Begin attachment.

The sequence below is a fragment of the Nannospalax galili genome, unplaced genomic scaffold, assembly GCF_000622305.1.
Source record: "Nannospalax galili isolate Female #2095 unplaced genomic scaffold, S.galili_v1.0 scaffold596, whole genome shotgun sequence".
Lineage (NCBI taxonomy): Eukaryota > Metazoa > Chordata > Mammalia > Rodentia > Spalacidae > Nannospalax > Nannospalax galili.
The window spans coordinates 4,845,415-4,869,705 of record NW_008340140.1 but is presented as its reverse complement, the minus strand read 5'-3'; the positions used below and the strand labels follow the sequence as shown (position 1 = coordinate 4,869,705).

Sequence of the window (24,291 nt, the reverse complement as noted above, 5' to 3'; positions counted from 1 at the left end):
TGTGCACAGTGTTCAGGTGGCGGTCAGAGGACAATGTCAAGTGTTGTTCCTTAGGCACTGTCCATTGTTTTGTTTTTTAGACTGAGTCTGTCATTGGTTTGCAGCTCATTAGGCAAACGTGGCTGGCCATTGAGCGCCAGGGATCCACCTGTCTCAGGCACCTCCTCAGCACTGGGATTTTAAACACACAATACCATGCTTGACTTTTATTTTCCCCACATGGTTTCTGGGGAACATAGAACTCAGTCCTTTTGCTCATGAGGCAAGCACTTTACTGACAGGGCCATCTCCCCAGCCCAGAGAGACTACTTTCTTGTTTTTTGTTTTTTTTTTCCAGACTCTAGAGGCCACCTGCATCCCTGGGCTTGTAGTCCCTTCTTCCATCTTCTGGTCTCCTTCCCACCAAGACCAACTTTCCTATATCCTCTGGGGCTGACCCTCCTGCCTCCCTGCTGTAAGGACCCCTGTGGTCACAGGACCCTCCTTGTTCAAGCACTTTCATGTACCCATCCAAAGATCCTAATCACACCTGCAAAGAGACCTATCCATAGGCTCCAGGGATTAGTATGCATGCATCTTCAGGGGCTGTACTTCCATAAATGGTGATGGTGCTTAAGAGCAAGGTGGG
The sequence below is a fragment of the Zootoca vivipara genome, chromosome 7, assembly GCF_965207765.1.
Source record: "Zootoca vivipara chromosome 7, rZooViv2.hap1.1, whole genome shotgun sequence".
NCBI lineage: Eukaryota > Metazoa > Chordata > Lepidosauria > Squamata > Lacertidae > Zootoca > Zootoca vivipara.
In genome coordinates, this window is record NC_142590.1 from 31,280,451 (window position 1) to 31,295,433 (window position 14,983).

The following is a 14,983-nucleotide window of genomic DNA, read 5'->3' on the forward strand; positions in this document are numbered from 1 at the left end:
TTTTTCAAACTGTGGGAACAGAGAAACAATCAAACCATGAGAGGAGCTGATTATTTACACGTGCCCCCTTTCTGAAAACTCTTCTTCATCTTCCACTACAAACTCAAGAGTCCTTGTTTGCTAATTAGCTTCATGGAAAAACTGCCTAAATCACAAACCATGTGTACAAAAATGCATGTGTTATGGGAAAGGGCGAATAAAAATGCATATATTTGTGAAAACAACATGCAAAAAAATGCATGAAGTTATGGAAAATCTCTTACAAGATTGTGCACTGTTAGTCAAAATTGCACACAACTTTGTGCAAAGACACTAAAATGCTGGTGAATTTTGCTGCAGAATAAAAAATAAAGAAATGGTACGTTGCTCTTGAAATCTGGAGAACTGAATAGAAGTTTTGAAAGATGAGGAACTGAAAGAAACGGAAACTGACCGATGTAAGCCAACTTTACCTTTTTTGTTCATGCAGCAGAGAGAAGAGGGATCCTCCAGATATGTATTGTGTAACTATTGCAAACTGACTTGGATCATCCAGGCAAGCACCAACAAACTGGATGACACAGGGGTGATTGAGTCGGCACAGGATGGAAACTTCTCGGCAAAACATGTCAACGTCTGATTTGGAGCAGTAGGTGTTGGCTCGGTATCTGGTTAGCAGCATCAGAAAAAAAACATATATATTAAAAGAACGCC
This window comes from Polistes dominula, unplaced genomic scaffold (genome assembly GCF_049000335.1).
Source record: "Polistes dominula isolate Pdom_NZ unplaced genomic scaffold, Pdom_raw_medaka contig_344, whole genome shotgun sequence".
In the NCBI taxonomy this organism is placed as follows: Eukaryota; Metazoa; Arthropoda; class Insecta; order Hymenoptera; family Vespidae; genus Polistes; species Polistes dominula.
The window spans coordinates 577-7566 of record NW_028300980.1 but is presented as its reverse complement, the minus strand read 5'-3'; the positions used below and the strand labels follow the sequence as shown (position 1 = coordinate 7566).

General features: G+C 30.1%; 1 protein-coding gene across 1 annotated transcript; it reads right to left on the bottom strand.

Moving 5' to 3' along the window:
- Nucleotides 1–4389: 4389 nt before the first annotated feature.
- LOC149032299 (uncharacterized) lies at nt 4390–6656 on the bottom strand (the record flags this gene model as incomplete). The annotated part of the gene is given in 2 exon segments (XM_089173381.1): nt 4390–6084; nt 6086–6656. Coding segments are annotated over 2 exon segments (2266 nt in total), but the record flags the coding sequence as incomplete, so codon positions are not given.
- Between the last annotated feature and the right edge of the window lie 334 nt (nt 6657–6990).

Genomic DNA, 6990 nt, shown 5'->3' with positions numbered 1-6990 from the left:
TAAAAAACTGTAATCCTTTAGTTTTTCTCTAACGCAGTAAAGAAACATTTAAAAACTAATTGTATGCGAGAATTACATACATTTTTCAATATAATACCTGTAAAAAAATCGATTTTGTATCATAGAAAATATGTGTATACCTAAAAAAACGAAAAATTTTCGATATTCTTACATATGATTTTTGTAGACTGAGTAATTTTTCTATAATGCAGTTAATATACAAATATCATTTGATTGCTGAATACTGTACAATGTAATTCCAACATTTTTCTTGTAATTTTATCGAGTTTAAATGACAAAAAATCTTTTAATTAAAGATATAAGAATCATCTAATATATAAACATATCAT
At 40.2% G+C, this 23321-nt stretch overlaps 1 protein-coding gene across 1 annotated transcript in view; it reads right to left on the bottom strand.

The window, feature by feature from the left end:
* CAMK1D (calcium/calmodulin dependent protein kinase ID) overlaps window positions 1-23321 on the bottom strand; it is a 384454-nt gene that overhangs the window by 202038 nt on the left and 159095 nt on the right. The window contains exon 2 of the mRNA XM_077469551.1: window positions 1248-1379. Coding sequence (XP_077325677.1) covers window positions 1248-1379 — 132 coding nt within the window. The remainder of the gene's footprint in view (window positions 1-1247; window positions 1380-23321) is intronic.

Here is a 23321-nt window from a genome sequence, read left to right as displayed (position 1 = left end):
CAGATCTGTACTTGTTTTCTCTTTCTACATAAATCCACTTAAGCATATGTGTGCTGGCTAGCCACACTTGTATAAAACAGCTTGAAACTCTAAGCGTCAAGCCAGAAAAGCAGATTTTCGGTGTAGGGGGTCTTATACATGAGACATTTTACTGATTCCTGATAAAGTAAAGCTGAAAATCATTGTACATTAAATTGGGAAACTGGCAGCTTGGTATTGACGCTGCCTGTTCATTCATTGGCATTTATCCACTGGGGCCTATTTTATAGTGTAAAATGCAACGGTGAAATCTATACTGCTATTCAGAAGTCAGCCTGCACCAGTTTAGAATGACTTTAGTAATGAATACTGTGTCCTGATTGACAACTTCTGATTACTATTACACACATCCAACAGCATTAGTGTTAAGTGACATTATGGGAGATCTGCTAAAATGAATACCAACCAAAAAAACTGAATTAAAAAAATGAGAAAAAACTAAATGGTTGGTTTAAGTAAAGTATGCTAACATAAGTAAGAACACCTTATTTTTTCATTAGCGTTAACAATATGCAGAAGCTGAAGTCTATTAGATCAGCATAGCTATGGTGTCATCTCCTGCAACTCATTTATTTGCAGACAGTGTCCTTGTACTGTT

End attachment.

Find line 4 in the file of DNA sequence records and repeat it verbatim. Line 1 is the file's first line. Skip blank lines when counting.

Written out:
The window spans coordinates 4,845,415-4,869,705 of record NW_008340140.1 but is presented as its reverse complement, the minus strand read 5'-3'; the positions used below and the strand labels follow the sequence as shown (position 1 = coordinate 4,869,705).